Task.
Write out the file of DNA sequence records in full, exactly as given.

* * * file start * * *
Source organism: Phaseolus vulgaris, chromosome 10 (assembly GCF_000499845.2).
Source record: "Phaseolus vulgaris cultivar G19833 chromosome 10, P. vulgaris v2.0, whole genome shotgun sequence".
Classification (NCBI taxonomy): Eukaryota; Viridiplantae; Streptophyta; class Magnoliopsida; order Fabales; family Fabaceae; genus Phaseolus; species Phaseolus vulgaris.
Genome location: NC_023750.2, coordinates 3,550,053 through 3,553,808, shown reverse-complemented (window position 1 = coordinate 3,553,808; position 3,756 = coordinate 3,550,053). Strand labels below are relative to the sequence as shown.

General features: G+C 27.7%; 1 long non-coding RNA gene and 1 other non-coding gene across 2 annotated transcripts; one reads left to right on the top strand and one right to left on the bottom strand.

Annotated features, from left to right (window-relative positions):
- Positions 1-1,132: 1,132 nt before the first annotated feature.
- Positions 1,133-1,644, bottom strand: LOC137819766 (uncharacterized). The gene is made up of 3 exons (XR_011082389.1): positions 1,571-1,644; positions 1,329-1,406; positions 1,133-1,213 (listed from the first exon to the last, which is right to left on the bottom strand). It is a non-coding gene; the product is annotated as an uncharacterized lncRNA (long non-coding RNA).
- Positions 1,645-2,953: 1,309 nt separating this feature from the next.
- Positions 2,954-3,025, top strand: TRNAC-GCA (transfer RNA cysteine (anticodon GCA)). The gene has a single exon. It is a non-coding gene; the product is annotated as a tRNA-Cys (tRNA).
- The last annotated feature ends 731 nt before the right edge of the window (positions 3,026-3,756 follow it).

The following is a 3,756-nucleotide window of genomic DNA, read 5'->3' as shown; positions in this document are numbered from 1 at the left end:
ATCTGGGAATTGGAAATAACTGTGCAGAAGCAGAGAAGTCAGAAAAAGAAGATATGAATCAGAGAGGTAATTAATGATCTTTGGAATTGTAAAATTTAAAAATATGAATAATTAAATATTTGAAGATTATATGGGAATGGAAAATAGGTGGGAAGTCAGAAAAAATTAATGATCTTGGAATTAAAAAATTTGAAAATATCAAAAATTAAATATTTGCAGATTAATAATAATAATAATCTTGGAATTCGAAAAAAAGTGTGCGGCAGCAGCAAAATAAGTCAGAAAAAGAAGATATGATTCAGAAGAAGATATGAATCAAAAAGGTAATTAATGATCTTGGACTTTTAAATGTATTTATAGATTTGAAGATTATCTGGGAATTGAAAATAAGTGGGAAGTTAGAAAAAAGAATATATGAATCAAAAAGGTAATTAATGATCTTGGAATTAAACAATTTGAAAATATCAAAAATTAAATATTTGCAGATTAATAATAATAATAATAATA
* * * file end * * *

Source organism: Phaseolus vulgaris, chromosome 10 (assembly GCF_000499845.2).
Source record: "Phaseolus vulgaris cultivar G19833 chromosome 10, P. vulgaris v2.0, whole genome shotgun sequence".
Classification (NCBI taxonomy): Eukaryota; Viridiplantae; Streptophyta; class Magnoliopsida; order Fabales; family Fabaceae; genus Phaseolus; species Phaseolus vulgaris.
Genome location: NC_023750.2, coordinates 3,550,053 through 3,553,808, shown reverse-complemented (window position 1 = coordinate 3,553,808; position 3,756 = coordinate 3,550,053). Strand labels below are relative to the sequence as shown.

General features: G+C 27.7%; 1 long non-coding RNA gene and 1 other non-coding gene across 2 annotated transcripts; one reads left to right on the top strand and one right to left on the bottom strand.

Annotated features, from left to right (window-relative positions):
- Positions 1-1,132: 1,132 nt before the first annotated feature.
- Positions 1,133-1,644, bottom strand: LOC137819766 (uncharacterized). The gene is made up of 3 exons (XR_011082389.1): positions 1,571-1,644; positions 1,329-1,406; positions 1,133-1,213 (listed from the first exon to the last, which is right to left on the bottom strand). It is a non-coding gene; the product is annotated as an uncharacterized lncRNA (long non-coding RNA).
- Positions 1,645-2,953: 1,309 nt separating this feature from the next.
- Positions 2,954-3,025, top strand: TRNAC-GCA (transfer RNA cysteine (anticodon GCA)). The gene has a single exon. It is a non-coding gene; the product is annotated as a tRNA-Cys (tRNA).
- The last annotated feature ends 731 nt before the right edge of the window (positions 3,026-3,756 follow it).

The following is a 3,756-nucleotide window of genomic DNA, read 5'->3' as shown; positions in this document are numbered from 1 at the left end:
ATCTGGGAATTGGAAATAACTGTGCAGAAGCAGAGAAGTCAGAAAAAGAAGATATGAATCAGAGAGGTAATTAATGATCTTTGGAATTGTAAAATTTAAAAATATGAATAATTAAATATTTGAAGATTATATGGGAATGGAAAATAGGTGGGAAGTCAGAAAAAATTAATGATCTTGGAATTAAAAAATTTGAAAATATCAAAAATTAAATATTTGCAGATTAATAATAATAATAATCTTGGAATTCGAAAAAAAGTGTGCGGCAGCAGCAAAATAAGTCAGAAAAAGAAGATATGATTCAGAAGAAGATATGAATCAAAAAGGTAATTAATGATCTTGGACTTTTAAATGTATTTATAGATTTGAAGATTATCTGGGAATTGAAAATAAGTGGGAAGTTAGAAAAAAGAATATATGAATCAAAAAGGTAATTAATGATCTTGGAATTAAACAATTTGAAAATATCAAAAATTAAATATTTGCAGATTAATAATAATAATAATAATA